As director of visuals and immersive experiences at National Geographic, Whitney Johnson oversees all forms of visual, video and audio experiences.
That includes helping people virtually visit an emperor penguin colony in Antarctica or shadow the Perseverance on Mars. When she thinks What the Future, she wants to scale AR and VR to make it more accessible.
Kate MacArthur: The pandemic accelerated everything digital and virtual. Do you think it will change the way we use virtual tools for visiting places?
Whitney Johnson: In some ways, it has created this opportunity or emphasized an opportunity that was already there. I don’t think virtual travel is going to go away. For many people, it allows them to have experiences that they might otherwise not be able to have in the real world.
MacArthur: How far can virtual travel go to satisfy our need to explore things?
Johnson: I think these experiences will be done in partnership. There are places where the experience would be just as satisfying to have virtually than not. Not to mention that you can binge-experience—whether you’re putting on a VR headset and watching a whole range of experiences in our app, or listening to “Overheard at National Geographic” and being able to travel around the world in six episodes—obviously, that’s something most of us can’t do in the real world.
MacArthur: Are there mid-term steps to get people into the right mindset and accustomed to using virtual experiences?
Johnson: We found that being in a VR headset is the most immersive way to experience this content. That’s also the least accessible way to do it, both in terms of who can actually afford the headsets and then getting accustomed to how to utilize that space. The first time that you’re in a headset, it can be disorienting. You almost need to have someone supervising you. It’s one reason that we’ve leaned so heavily into delivering AR through the Instagram Spark AR platform. Because with over 150 million people on our hero Instagram account, it is much more accessible.
Augmented reality and 360-degree video can be just as transportive and can be experienced using a mobile device or computer. The key to helping people get accustomed to virtual experiences is to continue creating high-quality digital content on all of these platforms and making it easy to use and as accessible as possible.
MacArthur: As you grow as a virtual content creator, how does that shape how you think about presenting future content?
Johnson: We’re thinking about what the average traveler is not going to have the opportunity to do. There’s also the consideration of accessibility. I only have a handful of photographers that I can send to the top of Everest, who have the expertise and the skills to do that. Then there’s the ethical considerations. Virtual experiences allow people to visit these places without harming potentially fragile or over-touristed landscapes. They can even give users an experience that isn’t possible in the real world, like seeing what Machu Picchu might have been like at the height of the Inca empire, or safely coming face-to-face with wild animals in Africa.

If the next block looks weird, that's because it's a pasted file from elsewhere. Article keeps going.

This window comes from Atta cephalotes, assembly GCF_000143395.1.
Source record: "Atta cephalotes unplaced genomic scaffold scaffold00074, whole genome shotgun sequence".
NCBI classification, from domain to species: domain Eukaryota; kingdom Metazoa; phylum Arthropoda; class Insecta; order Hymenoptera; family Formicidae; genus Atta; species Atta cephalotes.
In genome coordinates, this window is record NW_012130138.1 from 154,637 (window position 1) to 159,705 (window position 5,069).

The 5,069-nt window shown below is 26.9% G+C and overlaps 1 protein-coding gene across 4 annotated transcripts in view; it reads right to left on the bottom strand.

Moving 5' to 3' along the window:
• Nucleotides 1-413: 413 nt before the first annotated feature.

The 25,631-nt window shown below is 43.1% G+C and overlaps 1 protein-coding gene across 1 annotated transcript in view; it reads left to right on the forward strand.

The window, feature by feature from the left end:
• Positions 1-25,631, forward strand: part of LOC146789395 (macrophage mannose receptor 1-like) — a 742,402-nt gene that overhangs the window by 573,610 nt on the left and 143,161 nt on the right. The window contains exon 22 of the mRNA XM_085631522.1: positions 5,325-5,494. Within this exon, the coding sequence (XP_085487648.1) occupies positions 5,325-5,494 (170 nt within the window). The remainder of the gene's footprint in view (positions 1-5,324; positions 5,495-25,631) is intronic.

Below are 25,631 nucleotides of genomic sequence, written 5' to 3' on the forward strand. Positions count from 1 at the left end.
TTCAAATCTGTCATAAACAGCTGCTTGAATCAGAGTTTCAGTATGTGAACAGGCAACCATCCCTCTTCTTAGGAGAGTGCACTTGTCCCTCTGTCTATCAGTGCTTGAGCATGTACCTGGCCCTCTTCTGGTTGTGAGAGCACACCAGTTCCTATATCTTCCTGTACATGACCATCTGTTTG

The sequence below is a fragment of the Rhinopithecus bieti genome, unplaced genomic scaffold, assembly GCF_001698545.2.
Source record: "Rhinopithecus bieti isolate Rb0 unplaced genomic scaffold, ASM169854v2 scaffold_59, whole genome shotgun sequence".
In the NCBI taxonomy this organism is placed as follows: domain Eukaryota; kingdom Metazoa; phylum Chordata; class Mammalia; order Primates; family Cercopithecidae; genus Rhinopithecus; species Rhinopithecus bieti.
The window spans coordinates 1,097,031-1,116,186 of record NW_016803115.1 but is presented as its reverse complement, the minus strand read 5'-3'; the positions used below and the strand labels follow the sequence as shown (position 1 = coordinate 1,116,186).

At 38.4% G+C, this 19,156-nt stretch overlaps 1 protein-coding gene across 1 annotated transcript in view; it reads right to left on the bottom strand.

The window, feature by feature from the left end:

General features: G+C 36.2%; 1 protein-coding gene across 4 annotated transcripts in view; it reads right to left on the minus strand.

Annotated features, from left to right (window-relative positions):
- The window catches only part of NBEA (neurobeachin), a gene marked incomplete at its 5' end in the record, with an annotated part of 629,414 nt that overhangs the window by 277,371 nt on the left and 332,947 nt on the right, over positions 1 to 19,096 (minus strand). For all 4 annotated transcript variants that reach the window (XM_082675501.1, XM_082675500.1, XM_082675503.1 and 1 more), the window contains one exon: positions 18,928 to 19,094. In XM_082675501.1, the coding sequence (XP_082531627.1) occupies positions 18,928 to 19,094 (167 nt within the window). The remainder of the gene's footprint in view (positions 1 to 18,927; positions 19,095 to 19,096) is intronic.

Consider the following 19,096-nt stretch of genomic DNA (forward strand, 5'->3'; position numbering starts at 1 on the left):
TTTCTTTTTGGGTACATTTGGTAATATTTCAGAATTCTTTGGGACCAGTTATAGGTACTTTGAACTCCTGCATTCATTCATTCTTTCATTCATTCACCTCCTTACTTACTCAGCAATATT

MacArthur: What are the biggest obstacles right now and what may be the easier or more difficult ones to tackle in the next three to five years?
Johnson: Companies have been making improvements in the headsets so that they’re more affordable. But they’re still not widely utilized. Some companies have been talking about more glasses, bringing that technology so that AR can really become a part of our everyday experience. Just a dozen years ago, who knew that the mobile smartphones would be as ubiquitous as they are? I think that there’s the possibility that the glasses could do the same thing in terms of bringing AR into our everyday life.
MacArthur: Can we really replace actually being somewhere?
Johnson: It depends on what the experience is. Food, for instance, is an important piece of travel for me. And I think about how we can immerse all our senses when we are traveling. Taste and smell are things that we’re not yet able to incorporate into these immersive experiences. But I have been interested in seeing how we can still reach across communities and have that shared experience of cooking and eating, even from across the planet. So, what kinds of partnership experiences could go hand in hand with some of these immersive experiences that we have?
MacArthur: I like the idea of using these experiences to scout locations or experiences.
Johnson: I think it can do that. I don’t know that after doing our Machu Picchu experience, I now feel a need to go there. I know it would be completely immersive in a way that the VR experience is not, but there are some experiences that you might be able to also check off your bucket list in the VR world, instead. Of course, there’s the flip side of that, which is that so many of these communities depend on tourism from an economic perspective.
MacArthur: Where else could we explore in the next few years?
Johnson: We’ve been exploring the ocean as our brand, and I think we’ll continue to do that. And obviously there’s a lot of unexplored territory there. For our VR and AR producers, it’s an added challenge as they think about how to create these underwater universes. This also plays into the conservation conversation. We can create a space that would take a viewer back in time to experience what the ocean might have been like centuries ago. We could also make a prediction about what might happen to the ocean if we’re to continue down the path we’re going, and model that for people. There is potential to travel through time as well as through space in that way.